by Bobby London
April 16, 2015
There are many facets to the destruction of movements. Although playing a key role in the failure of movements the state requires other components to make their plan of action successful. Organizations with their own vested interests, the media, and stagnation are all factors that contribute to the death of movements.
The state however is the ultimate arbitrator in this, whether through use of repression with physical violence and imprisonment, or through infiltration and psychological tactics. The state will use and has used everything in its arsenal to eliminate what they see as a threat to its system of control. This is achievable through the granted legitimacy of violence that the state is given under the guise of security. We have seen countless examples of this from the formation of unions, red scare, panthers, animal liberation groups, the anti-globalization movement, Muslim Americans after 911, the Occupy movement, and the continuous war on black lives that has existed since slavery. The state is rather predictable in their tactics; they have used the same methods of spying, jailing, and in some cases murder for hundreds of years. The only difference from earlier and now is that the state has the monopoly of technological surveillance that the Internet and computer together have created. Now instead of depending solely on intel to gather information and track possible threats, the government who is already tracking every US citizen can simply use the devices that perceived threats use to spy on them. This new technological arm of the state is growing at a fascistic speed. Recently, President Obama signed in an executive order allowing for individuals to be sanctioned for cyber threats. This strong-armed approach on Internet activism has been continuously growing.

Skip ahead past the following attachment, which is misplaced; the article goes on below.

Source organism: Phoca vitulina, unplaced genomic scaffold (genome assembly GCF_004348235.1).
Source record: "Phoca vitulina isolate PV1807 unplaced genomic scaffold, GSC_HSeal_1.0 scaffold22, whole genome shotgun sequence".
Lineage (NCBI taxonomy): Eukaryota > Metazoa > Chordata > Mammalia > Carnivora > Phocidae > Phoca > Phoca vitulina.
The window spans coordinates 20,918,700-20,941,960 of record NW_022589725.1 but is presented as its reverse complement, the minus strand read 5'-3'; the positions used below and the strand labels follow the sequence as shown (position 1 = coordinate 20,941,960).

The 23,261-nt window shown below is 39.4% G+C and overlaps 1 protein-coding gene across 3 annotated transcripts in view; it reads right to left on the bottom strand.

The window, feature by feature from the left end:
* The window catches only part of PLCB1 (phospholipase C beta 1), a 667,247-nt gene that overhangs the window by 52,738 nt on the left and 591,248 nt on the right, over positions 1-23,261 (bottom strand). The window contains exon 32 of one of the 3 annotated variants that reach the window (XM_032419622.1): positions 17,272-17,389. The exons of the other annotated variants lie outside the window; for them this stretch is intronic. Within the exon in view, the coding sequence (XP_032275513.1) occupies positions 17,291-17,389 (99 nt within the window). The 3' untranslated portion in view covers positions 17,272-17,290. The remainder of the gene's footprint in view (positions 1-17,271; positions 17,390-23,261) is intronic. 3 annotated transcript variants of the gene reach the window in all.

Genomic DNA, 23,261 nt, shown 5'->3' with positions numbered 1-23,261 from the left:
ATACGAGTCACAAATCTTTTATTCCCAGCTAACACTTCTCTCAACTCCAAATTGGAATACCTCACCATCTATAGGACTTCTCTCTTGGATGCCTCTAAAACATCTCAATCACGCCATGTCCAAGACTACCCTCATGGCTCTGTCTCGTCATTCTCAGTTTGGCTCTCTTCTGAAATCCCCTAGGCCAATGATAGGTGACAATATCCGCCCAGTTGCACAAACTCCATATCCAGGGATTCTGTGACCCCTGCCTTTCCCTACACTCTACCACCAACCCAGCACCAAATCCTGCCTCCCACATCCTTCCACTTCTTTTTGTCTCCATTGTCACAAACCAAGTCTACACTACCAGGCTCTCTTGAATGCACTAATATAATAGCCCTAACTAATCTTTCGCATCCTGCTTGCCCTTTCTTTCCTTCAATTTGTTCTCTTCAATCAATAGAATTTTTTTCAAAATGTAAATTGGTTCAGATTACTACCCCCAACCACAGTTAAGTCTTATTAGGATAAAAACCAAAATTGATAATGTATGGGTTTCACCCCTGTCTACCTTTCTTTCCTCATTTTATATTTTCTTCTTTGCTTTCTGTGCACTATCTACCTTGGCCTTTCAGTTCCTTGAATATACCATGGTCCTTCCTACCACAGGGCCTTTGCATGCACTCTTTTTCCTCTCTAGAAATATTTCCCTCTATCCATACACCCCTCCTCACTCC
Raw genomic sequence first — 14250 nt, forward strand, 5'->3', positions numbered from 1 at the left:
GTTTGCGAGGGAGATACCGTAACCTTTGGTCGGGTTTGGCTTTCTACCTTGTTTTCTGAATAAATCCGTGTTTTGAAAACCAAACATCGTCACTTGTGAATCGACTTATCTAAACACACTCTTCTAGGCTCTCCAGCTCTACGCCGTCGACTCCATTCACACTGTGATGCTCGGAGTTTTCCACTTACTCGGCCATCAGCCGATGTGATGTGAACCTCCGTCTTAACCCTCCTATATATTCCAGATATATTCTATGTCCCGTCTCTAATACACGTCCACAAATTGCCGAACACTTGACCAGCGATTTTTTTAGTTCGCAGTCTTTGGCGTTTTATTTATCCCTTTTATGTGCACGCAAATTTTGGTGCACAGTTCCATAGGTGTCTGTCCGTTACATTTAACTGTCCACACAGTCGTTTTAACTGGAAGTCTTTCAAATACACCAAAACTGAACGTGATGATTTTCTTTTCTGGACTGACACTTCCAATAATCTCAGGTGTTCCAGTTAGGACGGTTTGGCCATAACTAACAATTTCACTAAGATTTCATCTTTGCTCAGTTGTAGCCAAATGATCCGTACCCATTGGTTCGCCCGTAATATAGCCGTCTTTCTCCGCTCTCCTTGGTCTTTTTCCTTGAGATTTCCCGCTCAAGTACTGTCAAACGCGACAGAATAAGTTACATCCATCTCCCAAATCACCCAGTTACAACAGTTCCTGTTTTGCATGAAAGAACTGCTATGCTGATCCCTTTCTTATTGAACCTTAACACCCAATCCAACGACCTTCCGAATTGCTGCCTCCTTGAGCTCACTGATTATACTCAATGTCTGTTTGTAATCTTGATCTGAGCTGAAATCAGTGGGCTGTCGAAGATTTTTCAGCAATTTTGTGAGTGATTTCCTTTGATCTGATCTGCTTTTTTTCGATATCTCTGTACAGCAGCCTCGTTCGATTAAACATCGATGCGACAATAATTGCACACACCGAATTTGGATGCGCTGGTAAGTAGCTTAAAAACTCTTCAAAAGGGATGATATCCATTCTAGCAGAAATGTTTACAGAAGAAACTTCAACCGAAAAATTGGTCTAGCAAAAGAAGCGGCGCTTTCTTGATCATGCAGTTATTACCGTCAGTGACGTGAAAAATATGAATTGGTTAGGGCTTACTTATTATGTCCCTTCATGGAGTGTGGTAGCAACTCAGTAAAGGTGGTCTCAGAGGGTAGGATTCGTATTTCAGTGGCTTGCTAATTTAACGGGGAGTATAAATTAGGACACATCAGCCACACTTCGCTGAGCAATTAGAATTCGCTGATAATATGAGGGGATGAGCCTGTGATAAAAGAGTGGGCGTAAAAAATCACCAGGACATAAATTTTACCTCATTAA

We’ve seen Anonymous go from string of cyber attacks threatening governments such as the U.S. and Israel for injustices they have commited to now going after celebs like Kanye West and Iggy Azaela. While Wikileaks whose direction before Julian Assange’s embassy fiasco had promised to release documentation proving the banking industry of fraudulent behavior. Both groups have been successfully neutralized, Wikileaks has refocused on getting Assange out of the Ecuadorian embassy and Anons have been either forced underground, fleeing the US government or were turned into informants helping to capture other possible hackers or Anons. One thing about the state, one always knows how they will choose to strike. Movements need not waste time wondering if they are infiltrated or being surveilled – you are. There is also no need in strategizing in favor of the state’s preferred method of protesting in hopes of avoiding conflict. If your movement is to succeed and grow then conflict is a thing movements must learn to embrace. This is not a fetishization or romanticized idea of wanting to fight with cops, but an observation from participating in uprisings and resistance and understanding that embracing the riot is what leads to movement growth. It is liberalism, media, and the stagnation of classical protest techniques with the desire to work with police and appeal to the state that cause the demise of movements.